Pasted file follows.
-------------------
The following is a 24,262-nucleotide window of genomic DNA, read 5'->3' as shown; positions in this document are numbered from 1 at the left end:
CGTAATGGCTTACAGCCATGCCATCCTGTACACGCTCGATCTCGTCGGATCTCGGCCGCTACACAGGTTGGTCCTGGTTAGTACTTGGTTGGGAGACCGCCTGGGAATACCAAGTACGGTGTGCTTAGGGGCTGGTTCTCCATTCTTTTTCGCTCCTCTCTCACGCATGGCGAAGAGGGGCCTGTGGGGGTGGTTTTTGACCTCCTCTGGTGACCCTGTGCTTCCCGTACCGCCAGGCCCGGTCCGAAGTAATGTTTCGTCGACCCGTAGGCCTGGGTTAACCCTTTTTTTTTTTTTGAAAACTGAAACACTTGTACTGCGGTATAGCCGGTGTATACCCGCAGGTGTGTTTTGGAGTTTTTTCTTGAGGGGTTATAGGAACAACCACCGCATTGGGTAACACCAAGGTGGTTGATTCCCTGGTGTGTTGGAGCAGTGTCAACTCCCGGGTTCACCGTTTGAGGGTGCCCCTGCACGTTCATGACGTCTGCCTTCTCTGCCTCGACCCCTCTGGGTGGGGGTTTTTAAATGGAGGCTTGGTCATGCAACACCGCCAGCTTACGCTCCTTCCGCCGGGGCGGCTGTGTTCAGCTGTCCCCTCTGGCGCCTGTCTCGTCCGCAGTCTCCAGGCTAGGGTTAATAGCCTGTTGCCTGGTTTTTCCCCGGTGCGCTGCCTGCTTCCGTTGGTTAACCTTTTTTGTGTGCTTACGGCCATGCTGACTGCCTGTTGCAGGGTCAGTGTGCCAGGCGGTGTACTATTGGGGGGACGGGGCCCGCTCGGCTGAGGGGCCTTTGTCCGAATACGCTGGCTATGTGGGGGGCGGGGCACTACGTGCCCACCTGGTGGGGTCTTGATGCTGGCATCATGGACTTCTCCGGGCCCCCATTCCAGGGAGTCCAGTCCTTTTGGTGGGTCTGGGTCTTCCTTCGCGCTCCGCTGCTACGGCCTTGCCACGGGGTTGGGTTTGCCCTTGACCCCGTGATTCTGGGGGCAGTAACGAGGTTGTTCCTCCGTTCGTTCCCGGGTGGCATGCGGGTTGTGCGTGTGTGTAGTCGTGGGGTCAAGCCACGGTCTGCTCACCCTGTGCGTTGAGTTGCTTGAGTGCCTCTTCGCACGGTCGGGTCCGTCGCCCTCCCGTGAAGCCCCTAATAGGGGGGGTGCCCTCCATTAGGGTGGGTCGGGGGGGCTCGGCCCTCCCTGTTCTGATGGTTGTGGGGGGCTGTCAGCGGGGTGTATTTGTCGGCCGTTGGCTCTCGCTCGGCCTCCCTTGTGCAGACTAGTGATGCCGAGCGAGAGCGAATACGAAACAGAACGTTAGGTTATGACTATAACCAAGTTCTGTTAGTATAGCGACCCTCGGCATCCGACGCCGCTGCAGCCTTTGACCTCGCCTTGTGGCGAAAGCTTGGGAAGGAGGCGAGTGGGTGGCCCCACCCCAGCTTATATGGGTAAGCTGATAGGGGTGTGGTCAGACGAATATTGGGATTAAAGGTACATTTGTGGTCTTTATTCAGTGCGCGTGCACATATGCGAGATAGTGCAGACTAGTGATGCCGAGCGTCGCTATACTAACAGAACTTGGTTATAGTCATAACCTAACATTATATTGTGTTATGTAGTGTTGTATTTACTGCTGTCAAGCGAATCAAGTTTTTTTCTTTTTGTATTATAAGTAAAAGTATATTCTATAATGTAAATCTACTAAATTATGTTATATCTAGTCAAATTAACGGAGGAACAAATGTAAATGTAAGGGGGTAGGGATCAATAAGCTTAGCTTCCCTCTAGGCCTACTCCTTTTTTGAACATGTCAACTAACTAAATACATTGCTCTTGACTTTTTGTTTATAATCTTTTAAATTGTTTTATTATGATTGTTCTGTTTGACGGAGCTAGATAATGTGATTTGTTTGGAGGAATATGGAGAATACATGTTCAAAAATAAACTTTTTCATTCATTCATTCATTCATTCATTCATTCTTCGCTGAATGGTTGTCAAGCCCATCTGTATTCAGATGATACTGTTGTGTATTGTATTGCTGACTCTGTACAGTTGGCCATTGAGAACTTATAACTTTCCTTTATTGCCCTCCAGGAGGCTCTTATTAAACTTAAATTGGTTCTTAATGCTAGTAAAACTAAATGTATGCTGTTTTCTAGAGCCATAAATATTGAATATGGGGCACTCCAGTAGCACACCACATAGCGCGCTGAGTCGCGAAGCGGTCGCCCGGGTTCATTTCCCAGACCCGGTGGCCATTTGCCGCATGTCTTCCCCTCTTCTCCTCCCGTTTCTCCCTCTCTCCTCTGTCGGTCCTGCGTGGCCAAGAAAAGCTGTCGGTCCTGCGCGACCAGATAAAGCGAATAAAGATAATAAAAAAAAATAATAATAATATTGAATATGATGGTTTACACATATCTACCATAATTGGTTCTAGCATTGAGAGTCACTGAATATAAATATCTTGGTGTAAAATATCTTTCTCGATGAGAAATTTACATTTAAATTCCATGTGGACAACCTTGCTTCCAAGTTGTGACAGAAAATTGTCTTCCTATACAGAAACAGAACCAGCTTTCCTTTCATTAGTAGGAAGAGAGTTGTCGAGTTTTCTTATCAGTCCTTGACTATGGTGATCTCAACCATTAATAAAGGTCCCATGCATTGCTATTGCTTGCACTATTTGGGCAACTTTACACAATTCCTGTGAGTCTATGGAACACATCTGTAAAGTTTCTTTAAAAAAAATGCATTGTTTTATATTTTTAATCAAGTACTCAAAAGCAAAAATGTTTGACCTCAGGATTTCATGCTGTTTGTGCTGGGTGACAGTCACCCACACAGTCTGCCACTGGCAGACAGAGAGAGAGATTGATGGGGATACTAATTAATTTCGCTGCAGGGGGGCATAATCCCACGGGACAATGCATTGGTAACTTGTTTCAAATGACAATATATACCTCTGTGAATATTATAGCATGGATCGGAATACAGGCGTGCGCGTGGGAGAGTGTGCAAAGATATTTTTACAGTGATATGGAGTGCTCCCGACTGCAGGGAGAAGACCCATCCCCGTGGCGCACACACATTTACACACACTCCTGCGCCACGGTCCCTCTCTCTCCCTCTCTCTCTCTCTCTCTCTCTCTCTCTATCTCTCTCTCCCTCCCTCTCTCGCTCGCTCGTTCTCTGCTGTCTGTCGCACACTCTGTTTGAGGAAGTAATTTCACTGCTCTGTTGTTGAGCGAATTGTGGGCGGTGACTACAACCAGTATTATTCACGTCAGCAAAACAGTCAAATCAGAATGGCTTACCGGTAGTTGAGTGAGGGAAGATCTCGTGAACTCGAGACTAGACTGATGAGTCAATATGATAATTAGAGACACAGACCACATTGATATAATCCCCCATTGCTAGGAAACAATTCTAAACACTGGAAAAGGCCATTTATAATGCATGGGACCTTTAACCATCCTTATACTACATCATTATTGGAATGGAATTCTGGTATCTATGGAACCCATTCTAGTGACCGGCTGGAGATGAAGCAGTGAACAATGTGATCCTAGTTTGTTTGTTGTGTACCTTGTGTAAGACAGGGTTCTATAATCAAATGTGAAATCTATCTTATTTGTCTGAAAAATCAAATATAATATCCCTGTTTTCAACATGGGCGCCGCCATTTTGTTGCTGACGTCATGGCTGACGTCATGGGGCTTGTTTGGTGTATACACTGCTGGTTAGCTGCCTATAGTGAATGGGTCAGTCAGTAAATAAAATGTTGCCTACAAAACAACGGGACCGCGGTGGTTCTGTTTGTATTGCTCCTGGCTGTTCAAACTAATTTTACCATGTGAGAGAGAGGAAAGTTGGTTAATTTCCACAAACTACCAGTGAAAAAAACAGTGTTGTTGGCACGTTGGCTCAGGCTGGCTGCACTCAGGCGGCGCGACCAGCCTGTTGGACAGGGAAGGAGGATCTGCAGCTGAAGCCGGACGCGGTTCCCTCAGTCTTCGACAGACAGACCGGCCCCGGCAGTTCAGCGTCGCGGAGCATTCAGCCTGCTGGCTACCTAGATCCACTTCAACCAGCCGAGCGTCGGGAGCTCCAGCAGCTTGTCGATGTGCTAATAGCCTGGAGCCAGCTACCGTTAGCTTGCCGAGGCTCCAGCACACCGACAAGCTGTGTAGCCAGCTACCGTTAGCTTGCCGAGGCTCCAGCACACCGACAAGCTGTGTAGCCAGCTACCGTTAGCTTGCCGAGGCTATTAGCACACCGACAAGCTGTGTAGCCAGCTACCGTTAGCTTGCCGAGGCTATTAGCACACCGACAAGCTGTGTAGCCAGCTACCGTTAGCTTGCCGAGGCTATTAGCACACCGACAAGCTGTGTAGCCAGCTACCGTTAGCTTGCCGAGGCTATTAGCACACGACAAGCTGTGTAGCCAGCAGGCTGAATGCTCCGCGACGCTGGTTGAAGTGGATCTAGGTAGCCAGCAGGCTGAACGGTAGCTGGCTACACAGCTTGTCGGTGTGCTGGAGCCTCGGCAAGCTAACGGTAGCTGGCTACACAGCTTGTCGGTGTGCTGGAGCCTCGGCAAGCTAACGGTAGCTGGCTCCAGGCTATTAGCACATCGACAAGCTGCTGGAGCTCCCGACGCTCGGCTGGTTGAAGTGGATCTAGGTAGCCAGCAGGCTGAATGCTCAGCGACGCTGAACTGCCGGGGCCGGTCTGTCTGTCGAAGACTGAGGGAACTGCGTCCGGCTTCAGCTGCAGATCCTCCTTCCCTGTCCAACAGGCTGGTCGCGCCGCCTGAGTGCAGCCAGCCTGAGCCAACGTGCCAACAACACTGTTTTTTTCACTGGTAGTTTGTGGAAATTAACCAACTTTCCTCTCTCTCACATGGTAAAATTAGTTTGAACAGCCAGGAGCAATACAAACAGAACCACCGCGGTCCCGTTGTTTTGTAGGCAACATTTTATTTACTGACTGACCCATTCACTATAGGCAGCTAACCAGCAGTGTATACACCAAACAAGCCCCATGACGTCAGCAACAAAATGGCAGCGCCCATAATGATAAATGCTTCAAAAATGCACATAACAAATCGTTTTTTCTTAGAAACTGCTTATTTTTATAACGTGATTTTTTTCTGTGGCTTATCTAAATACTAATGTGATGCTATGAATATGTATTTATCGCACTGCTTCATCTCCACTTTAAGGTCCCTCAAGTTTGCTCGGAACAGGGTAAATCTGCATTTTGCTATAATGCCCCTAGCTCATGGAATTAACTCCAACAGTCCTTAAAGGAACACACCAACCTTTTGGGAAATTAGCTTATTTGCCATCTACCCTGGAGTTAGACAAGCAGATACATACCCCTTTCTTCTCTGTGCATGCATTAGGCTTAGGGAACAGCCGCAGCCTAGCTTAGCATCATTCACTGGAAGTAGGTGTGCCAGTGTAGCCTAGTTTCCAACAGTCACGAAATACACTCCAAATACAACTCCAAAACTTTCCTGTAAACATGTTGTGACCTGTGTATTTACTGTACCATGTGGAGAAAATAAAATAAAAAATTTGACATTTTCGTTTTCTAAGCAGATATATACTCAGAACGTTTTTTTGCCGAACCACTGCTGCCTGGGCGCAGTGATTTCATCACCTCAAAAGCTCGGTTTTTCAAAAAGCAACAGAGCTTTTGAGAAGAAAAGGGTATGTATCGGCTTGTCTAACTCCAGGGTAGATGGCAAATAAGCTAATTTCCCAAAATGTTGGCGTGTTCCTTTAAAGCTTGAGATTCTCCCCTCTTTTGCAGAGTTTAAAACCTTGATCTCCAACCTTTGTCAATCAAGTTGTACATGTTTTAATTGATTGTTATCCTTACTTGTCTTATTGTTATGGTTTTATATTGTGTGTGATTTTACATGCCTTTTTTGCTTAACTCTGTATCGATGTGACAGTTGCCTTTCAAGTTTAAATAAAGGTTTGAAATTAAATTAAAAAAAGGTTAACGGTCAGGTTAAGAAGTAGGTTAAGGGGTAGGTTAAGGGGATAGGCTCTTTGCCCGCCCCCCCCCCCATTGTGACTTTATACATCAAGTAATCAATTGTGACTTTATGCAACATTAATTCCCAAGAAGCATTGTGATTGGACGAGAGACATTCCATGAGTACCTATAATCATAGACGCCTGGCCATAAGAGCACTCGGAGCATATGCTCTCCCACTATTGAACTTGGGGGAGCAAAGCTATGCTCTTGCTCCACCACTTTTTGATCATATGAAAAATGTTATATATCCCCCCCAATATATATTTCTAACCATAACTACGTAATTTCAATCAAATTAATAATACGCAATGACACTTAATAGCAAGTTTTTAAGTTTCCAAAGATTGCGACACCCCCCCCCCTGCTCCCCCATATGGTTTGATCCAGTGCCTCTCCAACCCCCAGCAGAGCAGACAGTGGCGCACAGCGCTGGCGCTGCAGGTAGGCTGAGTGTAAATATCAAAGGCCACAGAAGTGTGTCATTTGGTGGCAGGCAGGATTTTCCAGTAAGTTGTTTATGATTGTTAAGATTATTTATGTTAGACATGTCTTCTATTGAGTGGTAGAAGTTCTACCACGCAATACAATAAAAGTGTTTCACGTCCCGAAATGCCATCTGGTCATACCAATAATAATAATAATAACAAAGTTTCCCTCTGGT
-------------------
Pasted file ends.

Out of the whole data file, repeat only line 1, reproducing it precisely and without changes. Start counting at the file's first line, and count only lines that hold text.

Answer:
The following is a 24,262-nucleotide window of genomic DNA, read 5'->3' as shown; positions in this document are numbered from 1 at the left end: